Sunday, 11 April 2010

Matthew Elderfield: going Gah-Gaa over Quinn?

Matthew Elderfield, who was appointed Irish Financial Regulator head in January, must be wondering what he let himself in for.

The country is hoxter-deep in financial ordure because of cronyism, clientism, and the unhealthy relationship between Fianna Fail, the construction industry and the banking sector. All dubious factors that the regulator of the time failed to address, resulting in ordinary people being saddled with debts, via NAMA, that the banks and developers will probably never fully pay back.

Elderfield’s brief was to organise a new, tighter ship; a financial watchdog that would sail a steady course, avoid the rocks and the sharks, prevent the whole economy ever being lost at sea again. Assuming it is ever fit to sail again, that is.

Now we have the Quinn Group fiasco. Under Elderfield's new watch, the Regulator has found it does not have enough reserves to honour all the insurance policies it holds. It is heavily in debt - despite Quinn’s claims that it is “profitable” – and owes €600m to bondholders and €700m to the banks.

According to the criteria required by the Financial Regulator, Quinn Insurance does not make the grade. It does not fulfill the basic requirements to operate as a seller of insurance, it is technically insolvent.  So, given the background of the mess we are in, and the lax standards of the past, the only option is to call in a permanent administrator, which Elderfield hopes to do tomorrow (Monday 12th April).

But lo! We now have various interest groups requesting that the regulator turn a blind eye to Quinn’s financial problems. Last week there were protests in Dublin and Cavan, where the GAA stuck its hurley in, with the Cavan County GAA Board chairman asking for “those in authority” to “take a holistic view of the impact that this decision [appointment of a permanent administrator] could have for County Cavan and the Quinn Group”.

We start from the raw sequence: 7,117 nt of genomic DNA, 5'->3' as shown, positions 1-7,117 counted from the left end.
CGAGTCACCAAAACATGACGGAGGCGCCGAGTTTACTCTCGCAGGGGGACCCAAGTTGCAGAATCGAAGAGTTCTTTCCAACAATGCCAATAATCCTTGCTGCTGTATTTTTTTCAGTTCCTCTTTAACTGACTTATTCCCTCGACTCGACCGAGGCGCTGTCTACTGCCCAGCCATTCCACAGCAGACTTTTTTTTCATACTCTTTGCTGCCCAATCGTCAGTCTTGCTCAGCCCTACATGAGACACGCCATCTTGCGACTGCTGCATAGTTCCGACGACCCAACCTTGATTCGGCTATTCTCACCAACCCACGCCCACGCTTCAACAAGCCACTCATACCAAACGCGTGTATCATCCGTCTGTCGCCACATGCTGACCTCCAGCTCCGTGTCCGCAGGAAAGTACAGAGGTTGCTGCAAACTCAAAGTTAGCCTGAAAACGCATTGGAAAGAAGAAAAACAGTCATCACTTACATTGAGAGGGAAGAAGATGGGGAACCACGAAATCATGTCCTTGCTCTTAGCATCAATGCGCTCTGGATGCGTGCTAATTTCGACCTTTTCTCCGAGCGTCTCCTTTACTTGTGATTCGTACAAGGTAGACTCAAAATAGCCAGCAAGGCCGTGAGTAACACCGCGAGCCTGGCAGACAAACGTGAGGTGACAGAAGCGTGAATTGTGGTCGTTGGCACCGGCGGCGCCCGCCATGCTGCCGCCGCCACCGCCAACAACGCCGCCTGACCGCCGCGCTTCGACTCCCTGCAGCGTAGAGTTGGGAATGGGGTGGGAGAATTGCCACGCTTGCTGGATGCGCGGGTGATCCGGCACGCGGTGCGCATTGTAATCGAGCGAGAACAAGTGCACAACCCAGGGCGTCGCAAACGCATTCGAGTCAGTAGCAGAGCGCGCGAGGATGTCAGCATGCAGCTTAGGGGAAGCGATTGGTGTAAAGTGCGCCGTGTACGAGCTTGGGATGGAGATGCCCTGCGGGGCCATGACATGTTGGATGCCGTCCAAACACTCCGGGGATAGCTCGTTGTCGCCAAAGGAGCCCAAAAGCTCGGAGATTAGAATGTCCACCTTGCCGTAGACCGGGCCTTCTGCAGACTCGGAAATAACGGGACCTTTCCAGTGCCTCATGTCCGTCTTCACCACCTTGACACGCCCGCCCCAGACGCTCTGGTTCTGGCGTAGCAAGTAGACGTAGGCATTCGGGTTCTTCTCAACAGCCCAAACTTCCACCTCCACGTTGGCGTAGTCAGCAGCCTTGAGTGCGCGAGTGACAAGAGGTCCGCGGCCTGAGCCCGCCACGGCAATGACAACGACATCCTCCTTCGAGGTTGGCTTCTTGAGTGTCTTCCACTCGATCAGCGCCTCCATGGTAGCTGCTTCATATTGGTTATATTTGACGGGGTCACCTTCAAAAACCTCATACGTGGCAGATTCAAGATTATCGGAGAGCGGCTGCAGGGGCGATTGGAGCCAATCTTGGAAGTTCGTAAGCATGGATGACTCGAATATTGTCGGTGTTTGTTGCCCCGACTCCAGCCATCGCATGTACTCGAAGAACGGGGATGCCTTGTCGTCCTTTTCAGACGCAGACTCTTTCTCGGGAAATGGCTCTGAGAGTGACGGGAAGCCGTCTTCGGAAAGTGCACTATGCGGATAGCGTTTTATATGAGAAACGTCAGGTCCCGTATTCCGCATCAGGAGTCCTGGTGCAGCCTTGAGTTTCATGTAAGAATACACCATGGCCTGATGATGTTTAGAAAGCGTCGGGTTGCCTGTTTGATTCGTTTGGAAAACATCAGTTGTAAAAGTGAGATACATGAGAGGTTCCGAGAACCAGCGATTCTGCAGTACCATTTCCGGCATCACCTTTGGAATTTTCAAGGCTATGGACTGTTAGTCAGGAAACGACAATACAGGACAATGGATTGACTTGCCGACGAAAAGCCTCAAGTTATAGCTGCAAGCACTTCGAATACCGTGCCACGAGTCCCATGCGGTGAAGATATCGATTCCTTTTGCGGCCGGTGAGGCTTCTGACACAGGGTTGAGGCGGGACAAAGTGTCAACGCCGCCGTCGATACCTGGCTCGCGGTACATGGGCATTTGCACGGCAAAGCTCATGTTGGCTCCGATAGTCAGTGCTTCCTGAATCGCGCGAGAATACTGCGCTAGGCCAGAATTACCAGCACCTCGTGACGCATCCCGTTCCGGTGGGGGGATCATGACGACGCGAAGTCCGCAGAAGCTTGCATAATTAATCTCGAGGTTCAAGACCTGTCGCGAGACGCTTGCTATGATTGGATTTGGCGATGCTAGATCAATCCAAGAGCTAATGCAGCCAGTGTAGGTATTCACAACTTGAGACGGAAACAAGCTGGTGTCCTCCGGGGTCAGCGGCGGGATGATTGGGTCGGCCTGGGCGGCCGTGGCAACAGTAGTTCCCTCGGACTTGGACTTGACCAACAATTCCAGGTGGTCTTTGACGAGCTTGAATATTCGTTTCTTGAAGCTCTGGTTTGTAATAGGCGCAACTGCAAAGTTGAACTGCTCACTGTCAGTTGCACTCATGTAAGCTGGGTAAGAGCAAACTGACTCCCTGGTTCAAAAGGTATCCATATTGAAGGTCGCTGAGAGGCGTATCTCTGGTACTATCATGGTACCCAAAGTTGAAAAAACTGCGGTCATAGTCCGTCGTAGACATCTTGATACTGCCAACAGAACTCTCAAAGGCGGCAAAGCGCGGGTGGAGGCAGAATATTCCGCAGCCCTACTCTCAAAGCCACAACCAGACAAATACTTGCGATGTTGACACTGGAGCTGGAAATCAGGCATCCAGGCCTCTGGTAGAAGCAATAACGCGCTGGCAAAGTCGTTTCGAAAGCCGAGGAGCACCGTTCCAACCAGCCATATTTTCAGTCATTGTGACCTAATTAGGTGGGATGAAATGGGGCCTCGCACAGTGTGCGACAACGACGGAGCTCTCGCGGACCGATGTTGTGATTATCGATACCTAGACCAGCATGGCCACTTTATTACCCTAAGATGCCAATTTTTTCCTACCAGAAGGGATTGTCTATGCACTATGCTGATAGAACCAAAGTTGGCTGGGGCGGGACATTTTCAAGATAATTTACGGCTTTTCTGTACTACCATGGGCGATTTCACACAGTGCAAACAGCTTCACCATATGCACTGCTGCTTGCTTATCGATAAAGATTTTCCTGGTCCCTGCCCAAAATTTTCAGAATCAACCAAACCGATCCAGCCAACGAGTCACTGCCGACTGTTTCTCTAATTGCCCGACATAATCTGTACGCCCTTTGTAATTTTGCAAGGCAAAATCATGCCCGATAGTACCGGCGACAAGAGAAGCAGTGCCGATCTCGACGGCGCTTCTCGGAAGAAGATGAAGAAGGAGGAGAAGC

A “holistic approach”, I ask you?   I think he means "a nod and a wink"… and look where that got us before. There is even talk of Anglo Irish, a bankrupt bank whose debts have been nationalised, buying out Quinn’s bondholders for €550m and injecting €150 million to deal with the company’s solvency issue. Bearing in mind that I probably have more cash reserves than Anglo has, that means the Government is thinking of using our money to bail out Quinn too. Our only hope is that Elderfield holds firm, and slaps them down. If that fails, we’ll need to look to EU competition law to be saved from our own gombeens.

It’s not that long ago since we had Mary Harney on TV telling us that we were economically closer to Boston than Berlin. That we were an open, business-friendly, laissez-faire economy – unlike the“socialist” economies of mainland Europe with their state support and subventions. If laissez-faire principles are applied, Quinn should go to the wall. As should have the banks.

Wonder what Harney is saying now?

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Anna said...

I've lost 7000 PA in my public service pay of 39,000, I am not at all bothered, I only have my self to care for: however my work mates Do Have children and sick relatives:1 friend Tom had to pay about 800 over 2 months in extra consultants fees, for extra vists for a sick wife,as VHI would only cover so many visits( as if she was greedy in needing more!):
it's people like Tom who are really being screwed, hes 1 grade below me, so even after 20 yrs earns about what do, Ánd has 2 teenage children as well: his pay has been cut 7000 And he pays for private health insurance- even tho we have a so called free health service,and VHI doesn't even cover all his wife's medical bills. Now he will be asked to pay More contributions towards an insurance scheme - Quinn- he and his wife were never in! Public servants were asked by our unions what we thought of the current pay proposals- ie get a pay increase some time in the future.. I said I don't mind the cuts At all- providing that the unions Demand that every penny of our paycuts/ the nation's tax take & the nation's pensiosn reserves that were given to financial crooks be GivEN back in their taxes, future profits, etc STRAIGHT INTO THE REVENUE COFFERS Every last penny.And stifF laws enacted to see all this the Third Biggest Bank bailout in the history of Planet Earth,- never happens again. I also demanded that the bank enquiry be speeded up and prosecutions made.Out on the streets people, these robbers get more and more outrageous.